He stood behind the microphone in a small, dimly lit outdoor bar in central Yarraville and tried to speak. Except, the words, they failed to come easily.

I could see his jaw adjusting, trying to make the right movements. I could see his tongue moving to make the right sounds. The concentration etched across his brow as he found the ability to tell us he stutters. And with this bravery, the effort clear, he had the audience in the palm of his hands.

Precisely how this man would use his stuttering to make us laugh at this open mic comedy event became clear. As he faltered, we empathised and listened harder. And with the delivery of the punchline, we laughed harder. It was as though the laughter was the prize for not only the delivery of the joke but also for maintaining our focus in a world full of distraction.

Secondary Gain

After, it occurred to me that this man has demonstrated the perfect example of a secondary gain, which is when you benefit from something that is actually a problem. For this young man, he has made a way to work with the problem of stuttering to benefit from it. The act of using his stuttering while being a comedian has provided him with a secondary gain of feeling good for the laughter he brings.

As a coach, I am always mindful of the potential for secondary gain. When someone comes to me with a problem they need resolving and I determine they’re in some way benefitting from it – like the example I’ve given previously of the husband whose wife emotionally abused him – I have to plan ahead to ensure they have adequate resources that are better and have greater positive results than the thing they’re currently benefitting from.

As a coach, our young stutterer presents an interesting dilemma. If he has linked his stuttering to his success as a comedian, his unconscious mind will not allow the resolution of the stuttering. His identity as a comedian has become entwined with the behaviour of stuttering. Only when he decides he can be a successful comedian with or without stuttering will he be able to permanently fix his stuttering problem (which is possible with hypnotherapy and TLT).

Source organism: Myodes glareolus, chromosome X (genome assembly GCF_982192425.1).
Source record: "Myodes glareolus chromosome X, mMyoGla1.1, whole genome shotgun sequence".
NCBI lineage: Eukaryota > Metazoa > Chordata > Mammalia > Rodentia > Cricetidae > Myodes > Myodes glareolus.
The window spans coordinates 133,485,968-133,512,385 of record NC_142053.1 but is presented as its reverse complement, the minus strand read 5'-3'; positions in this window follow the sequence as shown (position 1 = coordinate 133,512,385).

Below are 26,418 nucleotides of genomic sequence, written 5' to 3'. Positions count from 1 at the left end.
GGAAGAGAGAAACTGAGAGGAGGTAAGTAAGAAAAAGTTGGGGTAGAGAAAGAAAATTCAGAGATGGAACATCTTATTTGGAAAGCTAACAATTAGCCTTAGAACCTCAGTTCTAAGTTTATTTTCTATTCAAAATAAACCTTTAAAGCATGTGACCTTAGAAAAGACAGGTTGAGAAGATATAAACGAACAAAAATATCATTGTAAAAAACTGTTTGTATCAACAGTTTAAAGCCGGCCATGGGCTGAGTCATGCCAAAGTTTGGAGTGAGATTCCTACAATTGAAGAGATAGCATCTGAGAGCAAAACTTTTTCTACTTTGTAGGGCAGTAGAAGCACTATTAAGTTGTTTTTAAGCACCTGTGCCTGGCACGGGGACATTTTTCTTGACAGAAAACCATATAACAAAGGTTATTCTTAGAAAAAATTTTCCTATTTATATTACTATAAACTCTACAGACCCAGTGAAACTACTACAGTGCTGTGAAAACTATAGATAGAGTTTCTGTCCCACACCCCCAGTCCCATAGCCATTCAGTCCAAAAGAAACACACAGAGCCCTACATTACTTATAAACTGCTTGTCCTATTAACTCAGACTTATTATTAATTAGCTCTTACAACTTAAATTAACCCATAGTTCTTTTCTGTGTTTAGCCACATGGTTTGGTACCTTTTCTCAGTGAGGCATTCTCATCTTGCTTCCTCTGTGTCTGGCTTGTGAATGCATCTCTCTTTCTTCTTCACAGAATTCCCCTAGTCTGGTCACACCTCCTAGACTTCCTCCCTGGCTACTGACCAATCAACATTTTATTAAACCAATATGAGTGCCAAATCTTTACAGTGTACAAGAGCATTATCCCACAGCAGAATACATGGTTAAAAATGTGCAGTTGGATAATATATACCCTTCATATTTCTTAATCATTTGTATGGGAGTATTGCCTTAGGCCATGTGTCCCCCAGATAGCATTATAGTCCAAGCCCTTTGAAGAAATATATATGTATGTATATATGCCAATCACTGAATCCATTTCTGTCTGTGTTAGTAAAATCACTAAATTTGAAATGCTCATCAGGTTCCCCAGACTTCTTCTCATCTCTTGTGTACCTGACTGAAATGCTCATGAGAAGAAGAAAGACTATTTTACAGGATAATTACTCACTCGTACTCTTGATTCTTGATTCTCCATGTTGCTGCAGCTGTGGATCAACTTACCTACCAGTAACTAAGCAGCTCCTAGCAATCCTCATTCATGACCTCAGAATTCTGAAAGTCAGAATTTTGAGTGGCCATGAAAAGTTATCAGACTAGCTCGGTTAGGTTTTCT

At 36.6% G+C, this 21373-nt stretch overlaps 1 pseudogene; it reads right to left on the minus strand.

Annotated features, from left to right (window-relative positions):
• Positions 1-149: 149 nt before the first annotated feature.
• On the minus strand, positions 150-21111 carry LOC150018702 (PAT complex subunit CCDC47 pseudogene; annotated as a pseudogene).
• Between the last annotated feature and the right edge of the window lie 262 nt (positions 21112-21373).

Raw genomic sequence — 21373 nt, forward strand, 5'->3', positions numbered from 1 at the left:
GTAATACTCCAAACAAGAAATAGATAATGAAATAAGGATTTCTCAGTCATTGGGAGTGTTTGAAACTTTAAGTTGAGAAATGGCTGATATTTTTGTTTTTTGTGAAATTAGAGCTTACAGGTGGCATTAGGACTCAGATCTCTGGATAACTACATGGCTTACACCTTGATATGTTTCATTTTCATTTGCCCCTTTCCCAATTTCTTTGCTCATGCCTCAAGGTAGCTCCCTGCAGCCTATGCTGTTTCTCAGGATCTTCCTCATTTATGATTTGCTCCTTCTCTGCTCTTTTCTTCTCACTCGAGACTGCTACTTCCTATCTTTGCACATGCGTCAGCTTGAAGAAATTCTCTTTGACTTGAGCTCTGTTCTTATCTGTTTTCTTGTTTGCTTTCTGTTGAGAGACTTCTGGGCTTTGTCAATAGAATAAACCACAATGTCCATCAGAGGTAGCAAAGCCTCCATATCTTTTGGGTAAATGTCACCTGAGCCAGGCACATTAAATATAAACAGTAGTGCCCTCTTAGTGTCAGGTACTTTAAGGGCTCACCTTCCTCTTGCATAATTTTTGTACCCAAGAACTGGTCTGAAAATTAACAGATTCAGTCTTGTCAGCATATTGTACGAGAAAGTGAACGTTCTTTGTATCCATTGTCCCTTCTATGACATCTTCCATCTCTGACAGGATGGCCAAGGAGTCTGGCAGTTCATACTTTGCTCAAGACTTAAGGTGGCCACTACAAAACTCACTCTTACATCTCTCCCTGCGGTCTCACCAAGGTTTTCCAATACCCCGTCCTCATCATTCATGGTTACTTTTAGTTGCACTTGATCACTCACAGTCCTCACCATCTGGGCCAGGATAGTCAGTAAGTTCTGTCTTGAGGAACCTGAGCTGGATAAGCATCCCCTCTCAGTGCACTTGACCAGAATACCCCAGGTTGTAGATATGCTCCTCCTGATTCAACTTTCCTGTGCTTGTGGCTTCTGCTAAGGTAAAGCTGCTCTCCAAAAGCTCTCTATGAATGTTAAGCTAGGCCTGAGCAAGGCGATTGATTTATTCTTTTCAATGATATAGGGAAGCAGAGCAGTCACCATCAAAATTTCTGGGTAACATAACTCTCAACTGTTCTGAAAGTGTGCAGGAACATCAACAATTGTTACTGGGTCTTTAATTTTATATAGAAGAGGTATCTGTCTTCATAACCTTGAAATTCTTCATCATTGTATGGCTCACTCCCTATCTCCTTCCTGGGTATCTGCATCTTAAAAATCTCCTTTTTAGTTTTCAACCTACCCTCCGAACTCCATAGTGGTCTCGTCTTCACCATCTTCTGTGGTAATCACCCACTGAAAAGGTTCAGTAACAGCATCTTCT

It may be that he doesn’t want to fix the stuttering, or it may be that he likes who he is with the stutter. Alternatively, it could be that he doesn’t believe the stuttering limits him in any way, in which case, then there really is no problem to resolve, is there?

You know, the same is true for you, don’t you?

You may have a problem that doesn’t need resolving. Not everything that’s broken has to be fixed.

Or, you may indeed have a problem that does need resolving but you’ve managed for so long that you’ve found ways to adapt so you don’t think it’s a problem.

You may have even taken it one step further and found ways to benefit from the problem, like our young comedian.

A 5-Minute Coaching Session
  • Picture yourself without your problem. 
  • If you met that “no-problem version” of yourself, would you like them more than the “with-problem version” of yourself?
    • Yes? Congratulations! You know change is possible. If no, then you must ask: have you adapted and created a secondary gain?
      • If yes, can you name the benefits your problem brings?
      • Can you get these benefits from a different source when you don’t have your problem?
    • If you don’t think you’ve created a secondary gain, it may be that your problem may not be a problem, but first, ask: why are you considering it a problem?

You are the person who decides whether something you’re experiencing is positive or negative. If you have a problem, it’s because you’ve defined it as a problem. You can work to change the problem, change the language you use to define the problem and learn how to source the benefits elsewhere; or, you can continue to carry the burden of the problem and believe it’s just who you are.

There’s always a better no-problem version of you.

Your EQ Coach,